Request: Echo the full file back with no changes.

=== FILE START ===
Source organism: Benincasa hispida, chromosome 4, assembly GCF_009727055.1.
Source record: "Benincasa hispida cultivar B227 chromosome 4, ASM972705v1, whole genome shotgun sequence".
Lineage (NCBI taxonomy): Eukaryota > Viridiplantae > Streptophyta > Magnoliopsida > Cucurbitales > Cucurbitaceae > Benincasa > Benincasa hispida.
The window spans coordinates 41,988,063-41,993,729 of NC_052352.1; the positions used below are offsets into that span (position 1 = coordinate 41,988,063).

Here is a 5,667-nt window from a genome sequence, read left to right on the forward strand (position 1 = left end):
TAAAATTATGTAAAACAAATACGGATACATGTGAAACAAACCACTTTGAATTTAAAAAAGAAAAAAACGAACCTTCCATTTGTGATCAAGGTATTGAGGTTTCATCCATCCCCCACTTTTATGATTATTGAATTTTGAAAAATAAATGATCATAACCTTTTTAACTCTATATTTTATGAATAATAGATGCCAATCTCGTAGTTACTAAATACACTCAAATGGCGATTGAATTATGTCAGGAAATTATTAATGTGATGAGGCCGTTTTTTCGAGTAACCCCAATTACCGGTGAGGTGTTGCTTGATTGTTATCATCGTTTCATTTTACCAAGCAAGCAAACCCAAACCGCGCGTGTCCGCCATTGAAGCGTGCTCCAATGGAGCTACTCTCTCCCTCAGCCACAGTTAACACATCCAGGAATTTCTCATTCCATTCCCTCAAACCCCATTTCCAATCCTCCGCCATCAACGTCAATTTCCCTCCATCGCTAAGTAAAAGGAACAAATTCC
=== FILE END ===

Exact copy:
Source organism: Benincasa hispida, chromosome 4, assembly GCF_009727055.1.
Source record: "Benincasa hispida cultivar B227 chromosome 4, ASM972705v1, whole genome shotgun sequence".
Lineage (NCBI taxonomy): Eukaryota > Viridiplantae > Streptophyta > Magnoliopsida > Cucurbitales > Cucurbitaceae > Benincasa > Benincasa hispida.
The window spans coordinates 41,988,063-41,993,729 of NC_052352.1; the positions used below are offsets into that span (position 1 = coordinate 41,988,063).

Here is a 5,667-nt window from a genome sequence, read left to right on the forward strand (position 1 = left end):
TAAAATTATGTAAAACAAATACGGATACATGTGAAACAAACCACTTTGAATTTAAAAAAGAAAAAAACGAACCTTCCATTTGTGATCAAGGTATTGAGGTTTCATCCATCCCCCACTTTTATGATTATTGAATTTTGAAAAATAAATGATCATAACCTTTTTAACTCTATATTTTATGAATAATAGATGCCAATCTCGTAGTTACTAAATACACTCAAATGGCGATTGAATTATGTCAGGAAATTATTAATGTGATGAGGCCGTTTTTTCGAGTAACCCCAATTACCGGTGAGGTGTTGCTTGATTGTTATCATCGTTTCATTTTACCAAGCAAGCAAACCCAAACCGCGCGTGTCCGCCATTGAAGCGTGCTCCAATGGAGCTACTCTCTCCCTCAGCCACAGTTAACACATCCAGGAATTTCTCATTCCATTCCCTCAAACCCCATTTCCAATCCTCCGCCATCAACGTCAATTTCCCTCCATCGCTAAGTAAAAGGAACAAATTCC